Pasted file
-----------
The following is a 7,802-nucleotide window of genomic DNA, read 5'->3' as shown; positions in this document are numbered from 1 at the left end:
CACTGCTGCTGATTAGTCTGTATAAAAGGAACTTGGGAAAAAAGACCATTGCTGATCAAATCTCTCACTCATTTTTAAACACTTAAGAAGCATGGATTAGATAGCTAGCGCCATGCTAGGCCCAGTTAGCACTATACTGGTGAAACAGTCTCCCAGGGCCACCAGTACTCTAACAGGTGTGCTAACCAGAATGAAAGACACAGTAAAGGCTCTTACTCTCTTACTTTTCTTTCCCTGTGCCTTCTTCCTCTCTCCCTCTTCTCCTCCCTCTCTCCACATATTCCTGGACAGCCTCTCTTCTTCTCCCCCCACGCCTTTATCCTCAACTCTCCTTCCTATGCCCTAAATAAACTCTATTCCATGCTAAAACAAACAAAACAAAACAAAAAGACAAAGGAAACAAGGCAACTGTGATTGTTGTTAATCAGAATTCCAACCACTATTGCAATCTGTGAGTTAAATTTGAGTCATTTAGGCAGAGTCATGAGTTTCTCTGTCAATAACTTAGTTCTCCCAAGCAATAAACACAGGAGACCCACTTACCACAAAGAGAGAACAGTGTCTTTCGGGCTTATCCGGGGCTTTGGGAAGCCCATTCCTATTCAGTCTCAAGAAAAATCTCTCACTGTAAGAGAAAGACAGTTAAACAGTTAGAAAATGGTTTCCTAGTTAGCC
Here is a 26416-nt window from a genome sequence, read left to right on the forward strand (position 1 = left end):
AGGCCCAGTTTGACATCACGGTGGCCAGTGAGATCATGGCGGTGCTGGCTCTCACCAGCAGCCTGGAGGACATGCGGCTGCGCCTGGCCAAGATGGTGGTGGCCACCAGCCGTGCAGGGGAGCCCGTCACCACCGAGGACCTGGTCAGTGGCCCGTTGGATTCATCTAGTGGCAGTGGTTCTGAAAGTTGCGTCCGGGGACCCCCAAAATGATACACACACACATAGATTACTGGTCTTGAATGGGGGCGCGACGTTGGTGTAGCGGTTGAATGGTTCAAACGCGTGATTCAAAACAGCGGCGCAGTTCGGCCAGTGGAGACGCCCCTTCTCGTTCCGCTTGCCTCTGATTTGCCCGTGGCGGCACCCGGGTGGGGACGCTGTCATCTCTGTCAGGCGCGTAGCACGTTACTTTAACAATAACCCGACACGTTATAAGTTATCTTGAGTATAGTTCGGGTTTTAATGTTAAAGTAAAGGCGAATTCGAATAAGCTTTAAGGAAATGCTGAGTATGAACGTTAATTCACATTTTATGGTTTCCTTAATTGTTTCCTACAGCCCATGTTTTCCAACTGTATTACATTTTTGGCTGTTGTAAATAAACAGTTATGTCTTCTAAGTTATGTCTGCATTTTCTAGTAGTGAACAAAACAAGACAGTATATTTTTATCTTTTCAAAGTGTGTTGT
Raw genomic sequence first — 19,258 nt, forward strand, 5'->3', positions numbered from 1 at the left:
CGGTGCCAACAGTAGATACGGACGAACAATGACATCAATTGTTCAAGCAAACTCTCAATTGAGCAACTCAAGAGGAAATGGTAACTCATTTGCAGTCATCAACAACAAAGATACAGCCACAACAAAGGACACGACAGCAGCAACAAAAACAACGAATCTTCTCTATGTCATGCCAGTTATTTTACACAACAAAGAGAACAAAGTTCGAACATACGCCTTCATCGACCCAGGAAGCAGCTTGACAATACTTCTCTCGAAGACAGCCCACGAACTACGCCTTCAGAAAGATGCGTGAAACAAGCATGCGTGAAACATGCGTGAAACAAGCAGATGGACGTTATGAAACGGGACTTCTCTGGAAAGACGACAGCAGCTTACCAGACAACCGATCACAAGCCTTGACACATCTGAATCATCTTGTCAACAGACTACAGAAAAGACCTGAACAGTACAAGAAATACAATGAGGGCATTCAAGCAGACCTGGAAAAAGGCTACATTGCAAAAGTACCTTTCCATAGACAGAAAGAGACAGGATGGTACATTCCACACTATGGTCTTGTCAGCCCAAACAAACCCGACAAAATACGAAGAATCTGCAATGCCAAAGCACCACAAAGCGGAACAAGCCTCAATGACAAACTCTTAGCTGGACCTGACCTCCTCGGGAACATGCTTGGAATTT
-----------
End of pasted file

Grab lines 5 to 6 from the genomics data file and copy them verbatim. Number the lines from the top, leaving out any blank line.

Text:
Raw genomic sequence first — 19,258 nt, forward strand, 5'->3', positions numbered from 1 at the left:
CGGTGCCAACAGTAGATACGGACGAACAATGACATCAATTGTTCAAGCAAACTCTCAATTGAGCAACTCAAGAGGAAATGGTAACTCATTTGCAGTCATCAACAACAAAGATACAGCCACAACAAAGGACACGACAGCAGCAACAAAAACAACGAATCTTCTCTATGTCATGCCAGTTATTTTACACAACAAAGAGAACAAAGTTCGAACATACGCCTTCATCGACCCAGGAAGCAGCTTGACAATACTTCTCTCGAAGACAGCCCACGAACTACGCCTTCAGAAAGATGCGTGAAACAAGCATGCGTGAAACATGCGTGAAACAAGCAGATGGACGTTATGAAACGGGACTTCTCTGGAAAGACGACAGCAGCTTACCAGACAACCGATCACAAGCCTTGACACATCTGAATCATCTTGTCAACAGACTACAGAAAAGACCTGAACAGTACAAGAAATACAATGAGGGCATTCAAGCAGACCTGGAAAAAGGCTACATTGCAAAAGTACCTTTCCATAGACAGAAAGAGACAGGATGGTACATTCCACACTATGGTCTTGTCAGCCCAAACAAACCCGACAAAATACGAAGAATCTGCAATGCCAAAGCACCACAAAGCGGAACAAGCCTCAATGACAAACTCTTAGCTGGACCTGACCTCCTCGGGAACATGCTTGGAATTT